More Americans are in the stock market through retirement accounts and other assets, but that's fallen as well. By 2010, only 51 percent of U.S. workers could enroll in a retirement plan at work, according to public-policy think tank Demos. Some 53 percent of Americans avoid the market completely, according to a Pew Research survey last year.

Rising income inequality

The rich are getting richer. A recent paper finds that over the last three decades, the top 0.1 percent of Americans have seen their share of household wealth rise to 22 percent from 7 percent. That's almost as high as in the late 1920s, when robber barons ruled the Gilded Age, write the study's authors, economists Emmanuel Saez and Gabriel Zucman.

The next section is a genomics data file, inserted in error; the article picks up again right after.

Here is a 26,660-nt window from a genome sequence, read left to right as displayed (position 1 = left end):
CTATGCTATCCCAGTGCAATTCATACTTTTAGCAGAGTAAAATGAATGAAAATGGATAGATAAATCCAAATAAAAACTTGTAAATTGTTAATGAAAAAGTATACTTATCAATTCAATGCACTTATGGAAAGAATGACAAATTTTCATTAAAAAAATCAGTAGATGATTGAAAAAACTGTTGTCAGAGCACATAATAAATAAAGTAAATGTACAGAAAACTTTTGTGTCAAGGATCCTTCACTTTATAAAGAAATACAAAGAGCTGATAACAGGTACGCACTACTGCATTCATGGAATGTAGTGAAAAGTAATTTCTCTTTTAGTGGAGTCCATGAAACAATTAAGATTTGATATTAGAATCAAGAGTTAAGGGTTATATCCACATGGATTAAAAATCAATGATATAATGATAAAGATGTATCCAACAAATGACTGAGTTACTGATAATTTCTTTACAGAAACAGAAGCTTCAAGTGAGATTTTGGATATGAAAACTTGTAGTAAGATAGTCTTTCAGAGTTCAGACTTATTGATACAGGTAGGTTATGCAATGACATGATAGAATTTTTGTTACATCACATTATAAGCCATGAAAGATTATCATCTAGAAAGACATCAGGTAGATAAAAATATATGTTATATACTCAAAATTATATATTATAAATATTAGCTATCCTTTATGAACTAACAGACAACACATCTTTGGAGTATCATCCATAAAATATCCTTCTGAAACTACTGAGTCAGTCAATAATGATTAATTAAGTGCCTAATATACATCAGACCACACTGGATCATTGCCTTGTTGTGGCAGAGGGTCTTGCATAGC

By contrast, the bottom 90 percent of families -- already facing stagnant wages and salaries -- are suffering under a crushing debt load. Many of them have higher mortgages to pay and higher credit card and student loan balances.

"The combination of higher income inequality alongside a growing disparity in the ability to save for most Americans is fueling the explosion in wealth inequality," the economists write.

Shrinking middle class

A vibrant middle class is the cornerstone of a strong national economy. America's middle class is getting weaker, however, with those on the lower rungs sliding into poverty.

The middle class -- defined by the middle 60 percent of households -- collects about 45.7 percent of national income. That's down significantly from 53.2 percent in 1968, according to U.S. Census figures analyzed by the left-leaning Center for American Progress Action Fund.